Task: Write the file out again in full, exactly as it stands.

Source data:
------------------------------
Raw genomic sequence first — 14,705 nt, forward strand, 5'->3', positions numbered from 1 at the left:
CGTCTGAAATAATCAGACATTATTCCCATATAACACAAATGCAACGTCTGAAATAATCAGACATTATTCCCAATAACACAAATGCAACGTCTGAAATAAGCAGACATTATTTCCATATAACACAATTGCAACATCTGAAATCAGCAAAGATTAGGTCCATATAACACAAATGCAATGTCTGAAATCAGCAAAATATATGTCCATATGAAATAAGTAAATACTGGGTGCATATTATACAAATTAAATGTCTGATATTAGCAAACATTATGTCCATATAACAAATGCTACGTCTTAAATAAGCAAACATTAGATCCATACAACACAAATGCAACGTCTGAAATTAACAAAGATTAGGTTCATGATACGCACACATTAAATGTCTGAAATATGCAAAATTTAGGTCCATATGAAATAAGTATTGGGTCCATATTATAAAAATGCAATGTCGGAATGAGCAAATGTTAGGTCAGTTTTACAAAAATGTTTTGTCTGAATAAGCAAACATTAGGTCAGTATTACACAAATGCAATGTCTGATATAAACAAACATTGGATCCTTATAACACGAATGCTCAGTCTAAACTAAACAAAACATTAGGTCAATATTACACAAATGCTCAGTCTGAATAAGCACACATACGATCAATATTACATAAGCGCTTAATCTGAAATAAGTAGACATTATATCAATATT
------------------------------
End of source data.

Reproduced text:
Raw genomic sequence first — 14,705 nt, forward strand, 5'->3', positions numbered from 1 at the left:
CGTCTGAAATAATCAGACATTATTCCCATATAACACAAATGCAACGTCTGAAATAATCAGACATTATTCCCAATAACACAAATGCAACGTCTGAAATAAGCAGACATTATTTCCATATAACACAATTGCAACATCTGAAATCAGCAAAGATTAGGTCCATATAACACAAATGCAATGTCTGAAATCAGCAAAATATATGTCCATATGAAATAAGTAAATACTGGGTGCATATTATACAAATTAAATGTCTGATATTAGCAAACATTATGTCCATATAACAAATGCTACGTCTTAAATAAGCAAACATTAGATCCATACAACACAAATGCAACGTCTGAAATTAACAAAGATTAGGTTCATGATACGCACACATTAAATGTCTGAAATATGCAAAATTTAGGTCCATATGAAATAAGTATTGGGTCCATATTATAAAAATGCAATGTCGGAATGAGCAAATGTTAGGTCAGTTTTACAAAAATGTTTTGTCTGAATAAGCAAACATTAGGTCAGTATTACACAAATGCAATGTCTGATATAAACAAACATTGGATCCTTATAACACGAATGCTCAGTCTAAACTAAACAAAACATTAGGTCAATATTACACAAATGCTCAGTCTGAATAAGCACACATACGATCAATATTACATAAGCGCTTAATCTGAAATAAGTAGACATTATATCAATATT